Want to know how to make fermented zucchini? Keep reading and grab my recipe.
Can you believe it’s the middle of May already? That means we’re heading into winter here in New Zealand and so the humble zucchini, (along with tomatoes and other ‘summer’ veg) can be found on supermarket shelves selling for huge winter prices – generally somewhere over $8 a kilo… 😯
But before we know it, summer will be back, vegetable prices will come down, and if I get my butt into gear early enough, I’ll have huge, abundant zucchini plants in my veggie garden again and I’ll be back making lacto-fermented zucchini. 🙂
Last summer I had an abundance of zucchinis toward the end of the season, and I was using them in everything. But it wasn’t until I made my first batch of fermented cucumber pickles that I had the inspiration to try fermenting zucchinis in the same way!
But I was unsure if fermenting zucchini would actually work (especially cut), or whether they’d just go mushy. So I made a small batch and was happy to find that they not only worked, they tasted great!
Even hubby loves them, and he’s not such a big fan of fermented foods like I am… 😉
So I decided to leave some of my zucchinis on the plant to get a little larger than I usually would, specifically for fermenting.
When I prepared them, because they were larger, I removed the fleshy center and seeds, leaving the much firmer exterior to be fermented. I discovered that the fleshy center tends to go a bit mushy so it’s best discarded prior to fermenting.
As long as the center is removed, the fermented zucchini pieces remain quite firm. They are sour like dill pickles, and a little spicy, and they’re really quite yummy.
The best thing is that like most ferments, they’re also really easy to make AND they’re really good for you!
- 2 large zucchinis or several smaller ones
- 3 grape leaves
- 6 cloves garlic
- 2-3 tbsp pickling spices
- 3 or 4 small red chilies
- 4 large teaspoons chopped dill leaves (or seeds)
- 2 tbsp Himalayan salt
- 2 cups filtered (chlorine free) water
- Wash and slice zucchinis lengthways, removing the seedy centre.
- Pack the sliced zucchini and grape leaves into a large jar, adding garlic, chilies, dill and spices. NOTE: Keep one large grape leaf to cover the mixture while fermenting.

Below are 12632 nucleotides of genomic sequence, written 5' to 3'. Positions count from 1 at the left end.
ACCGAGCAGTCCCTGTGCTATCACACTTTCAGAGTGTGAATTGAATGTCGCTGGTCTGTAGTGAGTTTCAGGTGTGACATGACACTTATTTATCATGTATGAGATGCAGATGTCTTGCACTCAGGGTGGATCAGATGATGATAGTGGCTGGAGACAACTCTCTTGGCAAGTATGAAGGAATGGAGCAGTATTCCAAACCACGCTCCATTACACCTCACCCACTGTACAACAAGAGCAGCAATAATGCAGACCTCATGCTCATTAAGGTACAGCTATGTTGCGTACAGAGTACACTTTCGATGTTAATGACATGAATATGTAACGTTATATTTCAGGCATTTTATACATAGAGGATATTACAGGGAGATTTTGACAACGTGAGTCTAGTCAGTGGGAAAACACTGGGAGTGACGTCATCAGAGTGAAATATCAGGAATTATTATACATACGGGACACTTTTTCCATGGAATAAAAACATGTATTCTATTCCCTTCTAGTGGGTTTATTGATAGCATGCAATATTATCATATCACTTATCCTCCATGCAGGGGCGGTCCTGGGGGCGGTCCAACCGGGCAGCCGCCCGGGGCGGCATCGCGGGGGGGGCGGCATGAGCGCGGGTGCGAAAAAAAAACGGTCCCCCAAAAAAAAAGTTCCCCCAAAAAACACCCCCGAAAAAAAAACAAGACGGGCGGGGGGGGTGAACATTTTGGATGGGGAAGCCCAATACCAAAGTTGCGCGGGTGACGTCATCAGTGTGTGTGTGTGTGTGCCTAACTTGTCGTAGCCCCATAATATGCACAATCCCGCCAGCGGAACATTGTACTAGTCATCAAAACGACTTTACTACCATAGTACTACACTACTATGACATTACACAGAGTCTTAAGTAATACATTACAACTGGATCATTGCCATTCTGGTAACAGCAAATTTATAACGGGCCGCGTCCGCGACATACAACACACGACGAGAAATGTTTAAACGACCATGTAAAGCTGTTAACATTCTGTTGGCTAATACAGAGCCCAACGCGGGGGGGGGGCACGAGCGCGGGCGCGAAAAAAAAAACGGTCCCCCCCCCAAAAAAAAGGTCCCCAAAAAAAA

- Combine filtered water and salt to make brine then pour over the zucchini, ensuring that the zucchini is submerged under the brine.
- Cover the contents of the jar with the remaining grape leaf, ensuring it also is submerged under the brine. (You may need to push it down regularly during the fermentation process to ensure it stays under the brine).
- Allow to ferment on your bench for one week or longer.
- A taste test will tell you when it’s ready! Once ready, refrigerate and enjoy.
Tips For Fermenting Vegetables
- If the mixture doesn’t remain under the brine during fermentation, you may find mold on the top. Check it regularly.
- If you get some mold, or funky looking stuff on the top of your ferments, you can often just remove it, and the rest will be okay. Use your sense of smell to tell you if your ferment is okay.
- If your ferment smells bad, or looks really funky further down in the jar, put it in the compost!
- I find when using grape leaves, I often get a white ‘moldy’ looking substance on the top of the ferment. This is not mold. It is a yeast from the grape leaves. I have found that this is not a problem and I just remove it.
- Use an air lock or purpose made fermenting jar with air lock to get a more consistent, reliable result.
- Use fermenting weights to hold your vegetables under the liquid.
- If you want to add essential oil to your ferment (doTERRA’s Dill oil tastes amazing and is perfect for zucchini or cucumbers), leave adding it until after fermentation is finished.
I hope you love this recipe as much as I do! Let me know how you get on with it in the comments below.
P.S. If you need fermenting jars or weights, I’ve added links to some great products (actually on my wish list…) below.